When it comes to treating stroke, minutes matter. This means it is important to know your risk and take action to reduce that risk.
A stroke occurs when a blockage or abnormality in an artery causes a lack of blood flow to the brain. And according to the Centers for Disease Control and Prevention (CDC), African-American men are at greater risk of having a stroke than any other group of men in the United States.
Similarly, African-American women are more likely to have a stroke than any other group of women in the United States. They also are more likely to have strokes at younger ages and to have more severe strokes.
There is some good news, though. According to the American Stroke Association, 80 percent of all strokes are preventable.
“There really is no rhyme or reason to when a stroke can happen,” said Dr. Carlene Kingston, stroke medical director at Novant Health Presbyterian Medical Center in Charlotte. “For every minute a stroke is left untreated, up to two million brain cells die. That’s why it’s critical to recognize the signs and symptoms of stroke and seek treatment as soon as possible.”
Despite 80 percent of strokes being preventable, Kingston said it’s no accident that it’s the fifth-leading cause of death in the United States. The CDC reports that African-American men and women may have multiple risk factors that increase their risk of having a stroke, including:
- High blood pressure
- Sickle cell anemia
- Eating too much salt
And when it comes to age, strokes don’t discriminate.
Twenty-nine-year-old Chris Lyons never thought he could have a stroke, but that changed one morning last April, when he was rushed to the hospital when his girlfriend recognized that something wasn’t quite right.
“I noticed my arm didn’t really feel like my arm anymore,” Lyons said. “I tried to push myself up onto the couch, but my leg wasn’t really working, either. I told my girlfriend I was fine, but she could tell that I wasn’t.”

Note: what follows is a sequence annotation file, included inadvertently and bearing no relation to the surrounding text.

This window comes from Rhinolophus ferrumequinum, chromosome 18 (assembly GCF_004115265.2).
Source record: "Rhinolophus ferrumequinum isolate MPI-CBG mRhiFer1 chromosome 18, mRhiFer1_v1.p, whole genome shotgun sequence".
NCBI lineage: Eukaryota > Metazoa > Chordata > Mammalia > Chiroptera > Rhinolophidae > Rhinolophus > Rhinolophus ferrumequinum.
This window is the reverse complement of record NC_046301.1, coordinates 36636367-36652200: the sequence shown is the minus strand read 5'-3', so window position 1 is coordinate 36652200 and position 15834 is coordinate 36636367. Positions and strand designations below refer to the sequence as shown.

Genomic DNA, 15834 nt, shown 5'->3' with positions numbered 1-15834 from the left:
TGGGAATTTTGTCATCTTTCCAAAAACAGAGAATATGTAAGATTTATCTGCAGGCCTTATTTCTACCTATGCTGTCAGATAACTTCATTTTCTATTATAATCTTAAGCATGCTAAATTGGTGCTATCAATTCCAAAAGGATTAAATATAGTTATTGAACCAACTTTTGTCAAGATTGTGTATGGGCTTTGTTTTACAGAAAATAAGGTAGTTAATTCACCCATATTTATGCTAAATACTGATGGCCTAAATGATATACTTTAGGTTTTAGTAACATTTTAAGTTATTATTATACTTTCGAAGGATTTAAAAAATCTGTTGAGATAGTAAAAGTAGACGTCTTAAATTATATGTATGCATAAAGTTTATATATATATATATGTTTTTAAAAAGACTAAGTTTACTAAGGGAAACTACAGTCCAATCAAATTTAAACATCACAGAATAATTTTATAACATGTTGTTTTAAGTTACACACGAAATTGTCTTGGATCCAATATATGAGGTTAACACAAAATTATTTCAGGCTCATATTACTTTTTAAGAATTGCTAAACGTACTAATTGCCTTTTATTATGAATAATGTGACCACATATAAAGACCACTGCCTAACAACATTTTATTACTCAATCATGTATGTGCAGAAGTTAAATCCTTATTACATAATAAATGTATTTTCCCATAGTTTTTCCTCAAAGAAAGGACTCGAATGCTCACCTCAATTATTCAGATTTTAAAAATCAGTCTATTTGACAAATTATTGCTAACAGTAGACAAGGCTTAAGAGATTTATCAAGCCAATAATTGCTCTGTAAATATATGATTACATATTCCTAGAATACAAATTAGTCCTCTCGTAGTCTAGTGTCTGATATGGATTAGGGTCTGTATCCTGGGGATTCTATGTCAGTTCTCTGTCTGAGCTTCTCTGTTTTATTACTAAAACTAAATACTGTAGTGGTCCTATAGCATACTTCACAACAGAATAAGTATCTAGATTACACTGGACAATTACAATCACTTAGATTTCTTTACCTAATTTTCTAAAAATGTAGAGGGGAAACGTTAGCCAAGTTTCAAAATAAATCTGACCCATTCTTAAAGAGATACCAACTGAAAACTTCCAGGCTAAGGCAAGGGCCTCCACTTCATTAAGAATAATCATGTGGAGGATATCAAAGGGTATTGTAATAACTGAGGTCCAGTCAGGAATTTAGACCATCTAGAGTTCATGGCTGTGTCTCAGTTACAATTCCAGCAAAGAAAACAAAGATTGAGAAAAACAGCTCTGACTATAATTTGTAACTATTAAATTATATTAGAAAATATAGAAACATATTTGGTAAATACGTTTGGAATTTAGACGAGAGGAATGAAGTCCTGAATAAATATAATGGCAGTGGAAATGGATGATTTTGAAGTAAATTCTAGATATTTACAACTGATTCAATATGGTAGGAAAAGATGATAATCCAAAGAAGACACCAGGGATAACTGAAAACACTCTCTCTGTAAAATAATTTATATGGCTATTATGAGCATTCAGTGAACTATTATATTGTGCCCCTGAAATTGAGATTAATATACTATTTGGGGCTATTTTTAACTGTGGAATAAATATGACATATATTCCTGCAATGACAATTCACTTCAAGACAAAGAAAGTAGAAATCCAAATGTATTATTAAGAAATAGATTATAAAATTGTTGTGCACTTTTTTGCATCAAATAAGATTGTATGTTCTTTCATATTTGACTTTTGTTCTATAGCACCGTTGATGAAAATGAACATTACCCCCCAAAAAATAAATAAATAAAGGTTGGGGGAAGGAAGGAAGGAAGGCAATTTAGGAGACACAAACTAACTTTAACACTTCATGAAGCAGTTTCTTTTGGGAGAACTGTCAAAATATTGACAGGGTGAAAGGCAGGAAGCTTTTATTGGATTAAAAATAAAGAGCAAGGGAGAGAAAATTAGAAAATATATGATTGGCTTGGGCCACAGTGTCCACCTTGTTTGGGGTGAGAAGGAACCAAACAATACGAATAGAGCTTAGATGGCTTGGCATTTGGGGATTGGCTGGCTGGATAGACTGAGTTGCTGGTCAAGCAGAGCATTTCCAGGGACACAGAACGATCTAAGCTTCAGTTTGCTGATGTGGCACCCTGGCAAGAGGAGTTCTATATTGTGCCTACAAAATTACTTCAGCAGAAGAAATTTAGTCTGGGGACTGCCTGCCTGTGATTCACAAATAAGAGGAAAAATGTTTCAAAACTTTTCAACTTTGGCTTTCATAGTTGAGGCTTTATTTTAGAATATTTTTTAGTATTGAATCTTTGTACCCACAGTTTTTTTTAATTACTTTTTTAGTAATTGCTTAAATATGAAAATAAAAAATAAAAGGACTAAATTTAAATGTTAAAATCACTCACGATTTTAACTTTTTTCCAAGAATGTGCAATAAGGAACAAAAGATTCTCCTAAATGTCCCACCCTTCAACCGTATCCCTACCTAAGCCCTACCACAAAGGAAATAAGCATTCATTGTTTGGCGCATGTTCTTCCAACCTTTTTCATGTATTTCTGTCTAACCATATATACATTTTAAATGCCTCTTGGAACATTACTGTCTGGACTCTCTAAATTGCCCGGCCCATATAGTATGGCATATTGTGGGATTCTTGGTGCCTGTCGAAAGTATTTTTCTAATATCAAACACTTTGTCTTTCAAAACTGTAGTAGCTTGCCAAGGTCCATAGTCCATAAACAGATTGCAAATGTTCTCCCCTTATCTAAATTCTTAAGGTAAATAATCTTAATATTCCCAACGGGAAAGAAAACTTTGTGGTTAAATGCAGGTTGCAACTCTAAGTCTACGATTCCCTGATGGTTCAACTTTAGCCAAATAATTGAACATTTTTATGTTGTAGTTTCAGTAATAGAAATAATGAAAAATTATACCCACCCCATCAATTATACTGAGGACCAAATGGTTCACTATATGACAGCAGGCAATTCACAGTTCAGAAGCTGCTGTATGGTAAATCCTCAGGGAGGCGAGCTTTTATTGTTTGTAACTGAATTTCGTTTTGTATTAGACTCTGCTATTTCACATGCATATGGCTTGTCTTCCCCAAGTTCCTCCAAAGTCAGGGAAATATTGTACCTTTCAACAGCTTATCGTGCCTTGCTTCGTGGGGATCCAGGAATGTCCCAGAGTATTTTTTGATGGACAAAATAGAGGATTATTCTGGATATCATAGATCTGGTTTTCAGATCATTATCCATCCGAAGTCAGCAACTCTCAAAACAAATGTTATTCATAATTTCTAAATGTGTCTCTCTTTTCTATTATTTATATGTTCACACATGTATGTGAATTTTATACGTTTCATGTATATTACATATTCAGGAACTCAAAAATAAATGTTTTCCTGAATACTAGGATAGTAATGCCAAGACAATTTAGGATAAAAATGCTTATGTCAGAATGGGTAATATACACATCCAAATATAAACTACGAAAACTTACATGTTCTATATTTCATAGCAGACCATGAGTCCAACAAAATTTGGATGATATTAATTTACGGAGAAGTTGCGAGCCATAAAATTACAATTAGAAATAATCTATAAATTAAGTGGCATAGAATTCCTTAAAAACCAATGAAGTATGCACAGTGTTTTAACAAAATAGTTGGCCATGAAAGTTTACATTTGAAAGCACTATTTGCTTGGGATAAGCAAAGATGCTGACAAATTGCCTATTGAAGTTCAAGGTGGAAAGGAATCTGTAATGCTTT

Although Lyons felt no pain, his speech was slurred and his limbs were numb. His girlfriend called 911.
Kingston noted that strokes are not often associated with pain. Instead, they’re typically found when a friend or family member notices something different about their loved ones. When this happens, act “FAST,” which stands for:
- Face: Ask the person to smile. Does one side of the face droop?
- Arms: Ask the person to raise both arms. Does one arm drift downward?
- Speech: Is the speech slurred or strange?
- Time: If you see any of these signs, call 911.
An ambulance arrived to take Lyons to the emergency room, where Kingston and her team began to treat his stroke. He received the drug tPA and acute endovascular intervention, meaning a small catheter was used to remove the blood clot.
“Thankfully, he got to us early enough that there were no long-lasting effects from his stroke,” Kingston said. “Had he arrived later or not come at all, it could have been much worse.”
According to the American Stroke Association, patients treated within three hours of a stroke have improved chances of recovery. Kingston said tPA the drug is given within 45 minutes, 50 percent of the time, at Novant Health Presbyterian Medical Center.
“The faster the medication is administered, the better the outcomes for our patients,” Kingston said.
Lyons said he is thankful to be alive today, with the only reminder of his stroke being poor vision in his right eye. “I never thought it would happen to me, being 29,” he said. “I feel like I definitely got a second chance.”
Novant Health is a not-for-profit, integrated healthcare system that serves approximately 4 million patients annually in Virginia, North Carolina, South Carolina and Georgia. For more information visit novanthealth.org.